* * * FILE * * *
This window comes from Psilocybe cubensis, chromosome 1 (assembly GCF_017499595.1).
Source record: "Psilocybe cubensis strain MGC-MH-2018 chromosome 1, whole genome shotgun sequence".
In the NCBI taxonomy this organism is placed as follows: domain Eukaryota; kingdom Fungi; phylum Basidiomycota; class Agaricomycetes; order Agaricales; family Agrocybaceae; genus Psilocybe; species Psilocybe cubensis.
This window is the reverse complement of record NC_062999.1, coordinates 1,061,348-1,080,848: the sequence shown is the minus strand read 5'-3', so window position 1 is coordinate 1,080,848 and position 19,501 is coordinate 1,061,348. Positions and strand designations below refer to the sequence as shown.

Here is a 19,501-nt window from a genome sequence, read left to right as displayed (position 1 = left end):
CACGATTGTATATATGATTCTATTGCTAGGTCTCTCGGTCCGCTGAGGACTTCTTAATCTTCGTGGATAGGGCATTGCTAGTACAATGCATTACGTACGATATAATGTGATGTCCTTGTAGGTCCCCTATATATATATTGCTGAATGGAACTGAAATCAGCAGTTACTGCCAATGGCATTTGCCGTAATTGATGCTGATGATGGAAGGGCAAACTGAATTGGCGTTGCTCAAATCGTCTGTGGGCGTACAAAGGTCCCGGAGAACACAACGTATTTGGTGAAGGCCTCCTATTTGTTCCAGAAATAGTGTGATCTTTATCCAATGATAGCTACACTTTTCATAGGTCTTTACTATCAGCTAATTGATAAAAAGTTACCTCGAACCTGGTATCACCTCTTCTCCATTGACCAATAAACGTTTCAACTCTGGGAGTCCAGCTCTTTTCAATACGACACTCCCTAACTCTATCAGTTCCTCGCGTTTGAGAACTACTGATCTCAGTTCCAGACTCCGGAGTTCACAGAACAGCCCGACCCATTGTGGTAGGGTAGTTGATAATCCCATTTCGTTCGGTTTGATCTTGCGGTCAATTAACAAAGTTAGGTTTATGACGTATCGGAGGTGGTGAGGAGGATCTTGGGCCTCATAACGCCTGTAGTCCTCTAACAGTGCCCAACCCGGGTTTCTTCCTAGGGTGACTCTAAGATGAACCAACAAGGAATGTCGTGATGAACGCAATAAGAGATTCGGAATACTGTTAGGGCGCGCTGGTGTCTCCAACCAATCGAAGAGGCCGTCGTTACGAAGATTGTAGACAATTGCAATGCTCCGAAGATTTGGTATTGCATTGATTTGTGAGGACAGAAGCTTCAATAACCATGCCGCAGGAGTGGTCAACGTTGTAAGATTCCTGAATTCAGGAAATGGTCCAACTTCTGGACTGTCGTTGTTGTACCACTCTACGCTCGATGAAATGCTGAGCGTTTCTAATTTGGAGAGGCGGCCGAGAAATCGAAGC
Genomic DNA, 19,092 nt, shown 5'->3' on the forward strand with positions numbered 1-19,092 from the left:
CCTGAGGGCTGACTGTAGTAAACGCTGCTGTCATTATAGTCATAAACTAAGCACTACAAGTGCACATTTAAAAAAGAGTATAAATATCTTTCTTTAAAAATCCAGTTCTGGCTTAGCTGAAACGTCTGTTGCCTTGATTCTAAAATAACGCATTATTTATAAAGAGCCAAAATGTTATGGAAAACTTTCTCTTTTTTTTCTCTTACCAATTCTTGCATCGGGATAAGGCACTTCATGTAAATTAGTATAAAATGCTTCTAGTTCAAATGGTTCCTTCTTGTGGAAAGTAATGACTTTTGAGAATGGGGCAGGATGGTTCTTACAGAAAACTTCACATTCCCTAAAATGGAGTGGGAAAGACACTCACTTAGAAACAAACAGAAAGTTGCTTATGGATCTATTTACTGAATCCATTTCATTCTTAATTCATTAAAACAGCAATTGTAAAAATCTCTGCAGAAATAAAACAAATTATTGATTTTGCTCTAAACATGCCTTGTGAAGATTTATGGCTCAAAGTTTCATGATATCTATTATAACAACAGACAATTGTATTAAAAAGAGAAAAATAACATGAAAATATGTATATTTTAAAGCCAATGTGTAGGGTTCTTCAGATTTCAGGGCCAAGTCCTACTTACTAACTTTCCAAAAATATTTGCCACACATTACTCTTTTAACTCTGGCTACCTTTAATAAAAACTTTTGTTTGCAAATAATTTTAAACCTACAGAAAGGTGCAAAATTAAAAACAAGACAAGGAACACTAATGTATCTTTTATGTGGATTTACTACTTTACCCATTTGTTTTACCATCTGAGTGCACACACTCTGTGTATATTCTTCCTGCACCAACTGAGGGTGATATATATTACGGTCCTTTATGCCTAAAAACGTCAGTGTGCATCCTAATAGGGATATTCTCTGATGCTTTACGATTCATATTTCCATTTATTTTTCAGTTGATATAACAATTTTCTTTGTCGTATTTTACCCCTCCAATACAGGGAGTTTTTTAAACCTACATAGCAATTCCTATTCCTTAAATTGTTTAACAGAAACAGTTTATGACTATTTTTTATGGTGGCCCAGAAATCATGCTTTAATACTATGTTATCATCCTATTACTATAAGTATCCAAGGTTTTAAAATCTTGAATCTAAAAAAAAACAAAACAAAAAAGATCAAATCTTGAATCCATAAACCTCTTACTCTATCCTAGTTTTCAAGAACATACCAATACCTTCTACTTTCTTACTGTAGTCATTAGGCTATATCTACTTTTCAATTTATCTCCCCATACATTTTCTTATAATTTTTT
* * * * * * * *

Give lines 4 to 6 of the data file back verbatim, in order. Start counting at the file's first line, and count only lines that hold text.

This window is the reverse complement of record NC_062999.1, coordinates 1,061,348-1,080,848: the sequence shown is the minus strand read 5'-3', so window position 1 is coordinate 1,080,848 and position 19,501 is coordinate 1,061,348. Positions and strand designations below refer to the sequence as shown.

Here is a 19,501-nt window from a genome sequence, read left to right as displayed (position 1 = left end):
CACGATTGTATATATGATTCTATTGCTAGGTCTCTCGGTCCGCTGAGGACTTCTTAATCTTCGTGGATAGGGCATTGCTAGTACAATGCATTACGTACGATATAATGTGATGTCCTTGTAGGTCCCCTATATATATATTGCTGAATGGAACTGAAATCAGCAGTTACTGCCAATGGCATTTGCCGTAATTGATGCTGATGATGGAAGGGCAAACTGAATTGGCGTTGCTCAAATCGTCTGTGGGCGTACAAAGGTCCCGGAGAACACAACGTATTTGGTGAAGGCCTCCTATTTGTTCCAGAAATAGTGTGATCTTTATCCAATGATAGCTACACTTTTCATAGGTCTTTACTATCAGCTAATTGATAAAAAGTTACCTCGAACCTGGTATCACCTCTTCTCCATTGACCAATAAACGTTTCAACTCTGGGAGTCCAGCTCTTTTCAATACGACACTCCCTAACTCTATCAGTTCCTCGCGTTTGAGAACTACTGATCTCAGTTCCAGACTCCGGAGTTCACAGAACAGCCCGACCCATTGTGGTAGGGTAGTTGATAATCCCATTTCGTTCGGTTTGATCTTGCGGTCAATTAACAAAGTTAGGTTTATGACGTATCGGAGGTGGTGAGGAGGATCTTGGGCCTCATAACGCCTGTAGTCCTCTAACAGTGCCCAACCCGGGTTTCTTCCTAGGGTGACTCTAAGATGAACCAACAAGGAATGTCGTGATGAACGCAATAAGAGATTCGGAATACTGTTAGGGCGCGCTGGTGTCTCCAACCAATCGAAGAGGCCGTCGTTACGAAGATTGTAGACAATTGCAATGCTCCGAAGATTTGGTATTGCATTGATTTGTGAGGACAGAAGCTTCAATAACCATGCCGCAGGAGTGGTCAACGTTGTAAGATTCCTGAATTCAGGAAATGGTCCAACTTCTGGACTGTCGTTGTTGTACCACTCTACGCTCGATGAAATGCTGAGCGTTTCTAATTTGGAGAGGCGGCCGAGAAATCGAAGC